Cox has a decent arm, better than many of us thought it would be, but he's only as good as his protection allows him to be. The offensive line has underperformed against better defenses this season and in the last two weeks that has led to sub-par outings by Joe Cox.

Add to that the total lack of a strong running game and you have a prescription for SEC implosion.

Where does coach Bobo come into all of this? After all, he can't coach the offensive line. That job falls squarely on Stacy Searles.

Well, for one, it seems that Bobo continues to keep the offensive playbook as minimal as possible for Cox. He is either not comfortable or not confident that he can execute all the plays called—honestly, no matter how effective Cox has seemed this year, it's obvious he cannot make every throw.

Secondly, Cox has developed chemistry with A.J. Green. That's great, A.J. can deliver the goods, but what happens when Green is shut down?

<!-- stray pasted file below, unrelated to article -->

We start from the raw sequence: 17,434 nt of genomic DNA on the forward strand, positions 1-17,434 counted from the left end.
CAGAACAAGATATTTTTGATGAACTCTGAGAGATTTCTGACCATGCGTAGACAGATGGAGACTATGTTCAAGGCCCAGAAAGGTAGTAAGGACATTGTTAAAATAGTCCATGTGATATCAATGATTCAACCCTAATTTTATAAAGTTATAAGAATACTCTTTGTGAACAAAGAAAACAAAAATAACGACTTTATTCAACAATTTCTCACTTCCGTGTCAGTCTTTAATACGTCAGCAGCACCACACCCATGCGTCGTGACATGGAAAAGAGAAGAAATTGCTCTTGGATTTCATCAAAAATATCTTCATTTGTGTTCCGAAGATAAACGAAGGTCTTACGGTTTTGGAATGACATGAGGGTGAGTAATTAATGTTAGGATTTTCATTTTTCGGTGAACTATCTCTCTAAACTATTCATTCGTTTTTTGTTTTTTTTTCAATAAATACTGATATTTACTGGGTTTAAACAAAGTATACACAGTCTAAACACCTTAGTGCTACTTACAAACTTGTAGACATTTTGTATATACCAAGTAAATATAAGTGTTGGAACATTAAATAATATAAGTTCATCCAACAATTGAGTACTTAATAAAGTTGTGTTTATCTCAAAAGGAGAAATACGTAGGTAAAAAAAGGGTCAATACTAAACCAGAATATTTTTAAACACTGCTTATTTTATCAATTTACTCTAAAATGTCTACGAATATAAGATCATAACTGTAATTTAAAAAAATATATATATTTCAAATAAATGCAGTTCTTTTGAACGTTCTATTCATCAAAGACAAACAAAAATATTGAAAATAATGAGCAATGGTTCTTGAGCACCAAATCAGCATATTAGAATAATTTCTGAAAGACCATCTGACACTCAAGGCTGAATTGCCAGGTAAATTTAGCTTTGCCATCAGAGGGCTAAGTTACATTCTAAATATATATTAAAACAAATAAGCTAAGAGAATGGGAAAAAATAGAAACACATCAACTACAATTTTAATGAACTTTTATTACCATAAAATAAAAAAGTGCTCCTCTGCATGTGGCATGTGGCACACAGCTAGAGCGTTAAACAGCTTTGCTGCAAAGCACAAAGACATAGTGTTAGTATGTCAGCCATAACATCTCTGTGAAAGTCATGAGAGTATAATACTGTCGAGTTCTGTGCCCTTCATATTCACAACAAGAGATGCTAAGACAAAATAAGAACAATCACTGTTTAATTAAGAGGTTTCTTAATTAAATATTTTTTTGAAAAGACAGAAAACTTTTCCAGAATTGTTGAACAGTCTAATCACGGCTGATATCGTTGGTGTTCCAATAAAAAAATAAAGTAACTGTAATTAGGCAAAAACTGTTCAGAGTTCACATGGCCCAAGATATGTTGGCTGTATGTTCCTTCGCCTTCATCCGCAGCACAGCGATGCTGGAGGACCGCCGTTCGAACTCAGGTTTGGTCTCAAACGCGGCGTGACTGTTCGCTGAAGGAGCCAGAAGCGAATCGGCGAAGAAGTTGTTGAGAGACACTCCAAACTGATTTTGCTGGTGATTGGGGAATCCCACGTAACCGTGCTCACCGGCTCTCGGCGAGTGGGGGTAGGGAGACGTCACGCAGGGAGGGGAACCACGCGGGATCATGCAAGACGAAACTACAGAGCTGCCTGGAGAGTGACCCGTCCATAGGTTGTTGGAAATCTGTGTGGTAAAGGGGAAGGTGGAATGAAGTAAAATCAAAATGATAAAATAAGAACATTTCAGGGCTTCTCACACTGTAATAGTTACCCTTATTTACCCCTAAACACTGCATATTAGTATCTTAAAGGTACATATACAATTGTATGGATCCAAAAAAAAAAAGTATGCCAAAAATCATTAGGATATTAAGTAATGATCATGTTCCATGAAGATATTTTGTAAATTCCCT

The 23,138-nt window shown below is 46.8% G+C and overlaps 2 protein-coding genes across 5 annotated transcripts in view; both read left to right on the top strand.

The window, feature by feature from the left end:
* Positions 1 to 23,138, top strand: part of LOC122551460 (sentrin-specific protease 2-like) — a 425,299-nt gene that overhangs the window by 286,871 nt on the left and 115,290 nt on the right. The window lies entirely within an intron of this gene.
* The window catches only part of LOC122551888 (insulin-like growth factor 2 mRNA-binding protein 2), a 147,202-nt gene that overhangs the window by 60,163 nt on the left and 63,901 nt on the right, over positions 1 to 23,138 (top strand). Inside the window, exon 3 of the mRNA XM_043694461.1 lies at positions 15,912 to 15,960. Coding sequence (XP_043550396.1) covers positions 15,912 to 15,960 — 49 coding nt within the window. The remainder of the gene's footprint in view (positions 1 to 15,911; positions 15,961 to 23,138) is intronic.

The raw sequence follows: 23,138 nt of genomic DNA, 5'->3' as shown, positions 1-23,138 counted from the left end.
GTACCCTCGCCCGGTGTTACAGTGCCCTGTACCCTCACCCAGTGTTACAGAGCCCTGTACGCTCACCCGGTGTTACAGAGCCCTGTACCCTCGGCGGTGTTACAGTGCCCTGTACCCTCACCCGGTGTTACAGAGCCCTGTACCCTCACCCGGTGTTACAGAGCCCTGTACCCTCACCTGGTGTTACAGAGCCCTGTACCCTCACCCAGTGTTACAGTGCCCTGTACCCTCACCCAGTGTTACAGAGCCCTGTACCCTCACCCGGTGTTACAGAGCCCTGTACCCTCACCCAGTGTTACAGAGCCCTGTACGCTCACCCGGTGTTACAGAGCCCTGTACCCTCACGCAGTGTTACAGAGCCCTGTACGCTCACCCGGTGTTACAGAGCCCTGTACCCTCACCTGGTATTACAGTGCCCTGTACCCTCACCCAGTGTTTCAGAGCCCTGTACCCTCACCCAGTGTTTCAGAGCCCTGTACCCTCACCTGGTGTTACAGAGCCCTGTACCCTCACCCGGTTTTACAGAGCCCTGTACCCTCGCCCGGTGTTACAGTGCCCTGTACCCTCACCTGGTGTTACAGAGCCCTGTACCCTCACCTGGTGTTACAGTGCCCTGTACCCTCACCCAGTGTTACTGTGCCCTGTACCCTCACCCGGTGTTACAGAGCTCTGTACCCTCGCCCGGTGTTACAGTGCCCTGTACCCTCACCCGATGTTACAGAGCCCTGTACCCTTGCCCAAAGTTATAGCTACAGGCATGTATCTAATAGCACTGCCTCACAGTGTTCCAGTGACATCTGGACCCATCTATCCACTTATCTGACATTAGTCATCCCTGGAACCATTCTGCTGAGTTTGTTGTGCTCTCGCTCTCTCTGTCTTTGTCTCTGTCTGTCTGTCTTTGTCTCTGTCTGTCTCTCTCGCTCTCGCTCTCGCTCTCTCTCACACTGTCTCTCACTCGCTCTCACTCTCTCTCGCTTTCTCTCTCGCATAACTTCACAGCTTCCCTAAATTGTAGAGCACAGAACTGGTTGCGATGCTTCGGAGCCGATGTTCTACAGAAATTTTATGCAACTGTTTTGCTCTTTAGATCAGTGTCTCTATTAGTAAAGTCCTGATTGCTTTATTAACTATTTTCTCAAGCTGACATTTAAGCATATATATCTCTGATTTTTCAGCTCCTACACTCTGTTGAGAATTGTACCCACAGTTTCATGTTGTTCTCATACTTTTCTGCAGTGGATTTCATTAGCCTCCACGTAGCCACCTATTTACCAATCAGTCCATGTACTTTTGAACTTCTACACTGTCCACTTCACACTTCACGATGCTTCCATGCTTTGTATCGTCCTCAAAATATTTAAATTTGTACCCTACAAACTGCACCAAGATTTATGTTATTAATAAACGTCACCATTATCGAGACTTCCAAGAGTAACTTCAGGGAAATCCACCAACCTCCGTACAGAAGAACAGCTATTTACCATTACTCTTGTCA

On Saturday, the Tennessee Vols held Green in check for the most part and rendered him ineffective—that left Joe Cox to find a second and, at times, a third option. He was unable to do so thanks to pressure from the edge by the Vol defensive line—the result was errant or ill-advised passes.

On a number of occasions he would simply go to his fullback, Shaun Chapas, which is fine, but again, the play became easy to snuff out and became yet another element of predictability in the execution of the Georgia offense.

Cox has become just as predictable as Mike Bobo. We know who his primary target will be (A.J. Green). We know who his safety valve under pressure will be (Shaun Chapas). We know who he goes to on screens and flats—we even can tell you who his first option will be on plays thrown in the middle of the field (Orson Charles).

If we know that...everyone in the SEC knows it, too.

The way to combat that is a good running game. If we had one, it would make it easier for Joe Cox to find some breathing room and perhaps Bobo could then find some wrinkles that everyone can't figure out after 10 plays.

The problem there, however, is our running backs are not performing well enough to be a factor. The o-line has a lot to do with that, but at some point you have to turn the spotlight on the guys toting the ball, too. Plain and simple, King, Samuel, Thomas...they aren't getting the job done.

Why?